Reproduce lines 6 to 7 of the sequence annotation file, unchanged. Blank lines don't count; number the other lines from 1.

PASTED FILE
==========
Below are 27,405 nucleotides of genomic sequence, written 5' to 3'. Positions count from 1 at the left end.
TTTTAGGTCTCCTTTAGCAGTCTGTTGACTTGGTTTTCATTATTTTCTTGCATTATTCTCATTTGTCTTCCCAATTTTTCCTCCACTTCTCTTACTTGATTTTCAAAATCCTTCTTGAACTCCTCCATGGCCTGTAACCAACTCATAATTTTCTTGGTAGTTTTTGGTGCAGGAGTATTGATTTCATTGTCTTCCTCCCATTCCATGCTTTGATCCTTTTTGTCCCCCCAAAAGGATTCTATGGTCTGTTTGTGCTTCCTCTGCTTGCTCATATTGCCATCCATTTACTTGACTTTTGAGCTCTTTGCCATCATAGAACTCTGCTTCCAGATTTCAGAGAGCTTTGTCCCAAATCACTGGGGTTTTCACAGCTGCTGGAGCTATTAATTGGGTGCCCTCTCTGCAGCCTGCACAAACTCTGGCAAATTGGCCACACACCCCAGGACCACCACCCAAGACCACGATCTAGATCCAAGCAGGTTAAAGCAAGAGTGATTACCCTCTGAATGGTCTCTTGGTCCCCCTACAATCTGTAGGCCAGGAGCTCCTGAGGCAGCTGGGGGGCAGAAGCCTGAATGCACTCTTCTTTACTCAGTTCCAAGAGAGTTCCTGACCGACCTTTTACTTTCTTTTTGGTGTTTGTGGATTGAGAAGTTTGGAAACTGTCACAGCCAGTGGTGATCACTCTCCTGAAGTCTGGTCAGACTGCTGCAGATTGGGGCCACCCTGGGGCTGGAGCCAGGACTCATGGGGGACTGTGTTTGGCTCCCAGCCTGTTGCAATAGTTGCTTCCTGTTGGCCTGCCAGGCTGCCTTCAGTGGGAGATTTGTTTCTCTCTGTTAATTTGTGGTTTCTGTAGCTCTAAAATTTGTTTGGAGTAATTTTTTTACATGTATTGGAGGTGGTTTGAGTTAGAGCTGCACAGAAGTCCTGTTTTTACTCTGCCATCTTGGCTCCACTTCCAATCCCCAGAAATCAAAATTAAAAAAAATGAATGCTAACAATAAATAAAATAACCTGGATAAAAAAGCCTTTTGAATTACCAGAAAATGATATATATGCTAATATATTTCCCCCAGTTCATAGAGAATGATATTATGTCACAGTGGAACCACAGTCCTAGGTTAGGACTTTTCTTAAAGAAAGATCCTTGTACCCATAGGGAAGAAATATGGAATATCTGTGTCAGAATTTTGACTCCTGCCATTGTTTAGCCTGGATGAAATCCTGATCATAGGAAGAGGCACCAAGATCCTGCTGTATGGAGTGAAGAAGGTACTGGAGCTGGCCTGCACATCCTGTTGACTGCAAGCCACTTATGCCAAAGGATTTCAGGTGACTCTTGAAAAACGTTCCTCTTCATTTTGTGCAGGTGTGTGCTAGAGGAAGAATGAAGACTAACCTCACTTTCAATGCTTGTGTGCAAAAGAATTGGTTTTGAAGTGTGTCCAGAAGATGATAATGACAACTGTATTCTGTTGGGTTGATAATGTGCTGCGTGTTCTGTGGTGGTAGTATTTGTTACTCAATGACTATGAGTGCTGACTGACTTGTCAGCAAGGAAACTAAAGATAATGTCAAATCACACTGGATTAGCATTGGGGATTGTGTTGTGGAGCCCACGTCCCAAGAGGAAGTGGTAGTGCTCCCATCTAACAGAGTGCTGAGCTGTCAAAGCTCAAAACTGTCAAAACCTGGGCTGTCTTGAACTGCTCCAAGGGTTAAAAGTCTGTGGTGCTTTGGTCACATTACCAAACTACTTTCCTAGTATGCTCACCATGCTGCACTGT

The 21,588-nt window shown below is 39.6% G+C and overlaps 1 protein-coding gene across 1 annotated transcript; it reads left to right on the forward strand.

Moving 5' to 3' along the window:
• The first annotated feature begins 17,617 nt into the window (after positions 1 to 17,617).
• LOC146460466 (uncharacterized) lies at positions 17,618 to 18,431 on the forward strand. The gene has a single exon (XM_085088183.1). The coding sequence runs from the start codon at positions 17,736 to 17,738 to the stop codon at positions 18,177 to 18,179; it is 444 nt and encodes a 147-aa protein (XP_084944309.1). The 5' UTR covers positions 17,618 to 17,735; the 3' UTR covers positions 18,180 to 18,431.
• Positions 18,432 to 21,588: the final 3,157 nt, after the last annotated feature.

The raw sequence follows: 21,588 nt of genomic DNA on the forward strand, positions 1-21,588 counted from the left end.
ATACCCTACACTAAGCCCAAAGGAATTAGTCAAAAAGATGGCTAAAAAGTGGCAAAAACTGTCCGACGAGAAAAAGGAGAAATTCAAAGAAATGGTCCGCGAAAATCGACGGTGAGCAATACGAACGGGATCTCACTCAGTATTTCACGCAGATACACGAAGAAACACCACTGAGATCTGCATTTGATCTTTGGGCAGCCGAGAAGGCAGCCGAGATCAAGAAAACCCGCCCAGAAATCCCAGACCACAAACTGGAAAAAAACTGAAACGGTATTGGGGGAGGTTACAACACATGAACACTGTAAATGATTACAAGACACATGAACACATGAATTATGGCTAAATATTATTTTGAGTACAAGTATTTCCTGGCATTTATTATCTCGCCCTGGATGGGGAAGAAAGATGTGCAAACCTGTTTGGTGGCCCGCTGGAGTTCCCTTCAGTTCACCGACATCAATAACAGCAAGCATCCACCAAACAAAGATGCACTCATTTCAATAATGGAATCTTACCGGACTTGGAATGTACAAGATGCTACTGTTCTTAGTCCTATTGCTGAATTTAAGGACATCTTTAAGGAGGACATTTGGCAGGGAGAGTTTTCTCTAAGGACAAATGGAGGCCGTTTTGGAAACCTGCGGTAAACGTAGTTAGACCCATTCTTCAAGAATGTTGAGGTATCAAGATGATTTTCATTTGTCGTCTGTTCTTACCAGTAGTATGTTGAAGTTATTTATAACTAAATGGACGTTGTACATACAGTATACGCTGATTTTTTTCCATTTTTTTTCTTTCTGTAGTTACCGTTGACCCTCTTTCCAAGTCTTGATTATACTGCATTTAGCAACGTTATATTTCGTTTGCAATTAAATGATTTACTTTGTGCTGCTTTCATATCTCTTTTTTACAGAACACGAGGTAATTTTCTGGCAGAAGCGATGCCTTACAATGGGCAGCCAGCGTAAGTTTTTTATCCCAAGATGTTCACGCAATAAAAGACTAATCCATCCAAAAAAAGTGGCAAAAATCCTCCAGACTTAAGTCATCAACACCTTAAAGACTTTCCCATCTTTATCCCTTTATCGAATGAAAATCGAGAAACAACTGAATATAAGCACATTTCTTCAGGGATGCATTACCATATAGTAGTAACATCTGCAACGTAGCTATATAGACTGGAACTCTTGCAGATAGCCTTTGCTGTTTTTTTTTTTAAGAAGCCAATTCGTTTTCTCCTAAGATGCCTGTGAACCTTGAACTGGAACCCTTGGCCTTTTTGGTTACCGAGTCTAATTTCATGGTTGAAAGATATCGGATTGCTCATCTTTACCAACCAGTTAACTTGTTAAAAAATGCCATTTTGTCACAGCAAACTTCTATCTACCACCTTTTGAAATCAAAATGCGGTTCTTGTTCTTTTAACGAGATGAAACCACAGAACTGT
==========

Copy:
• LOC146460466 (uncharacterized) lies at positions 17,618 to 18,431 on the forward strand. The gene has a single exon (XM_085088183.1). The coding sequence runs from the start codon at positions 17,736 to 17,738 to the stop codon at positions 18,177 to 18,179; it is 444 nt and encodes a 147-aa protein (XP_084944309.1). The 5' UTR covers positions 17,618 to 17,735; the 3' UTR covers positions 18,180 to 18,431.
• Positions 18,432 to 21,588: the final 3,157 nt, after the last annotated feature.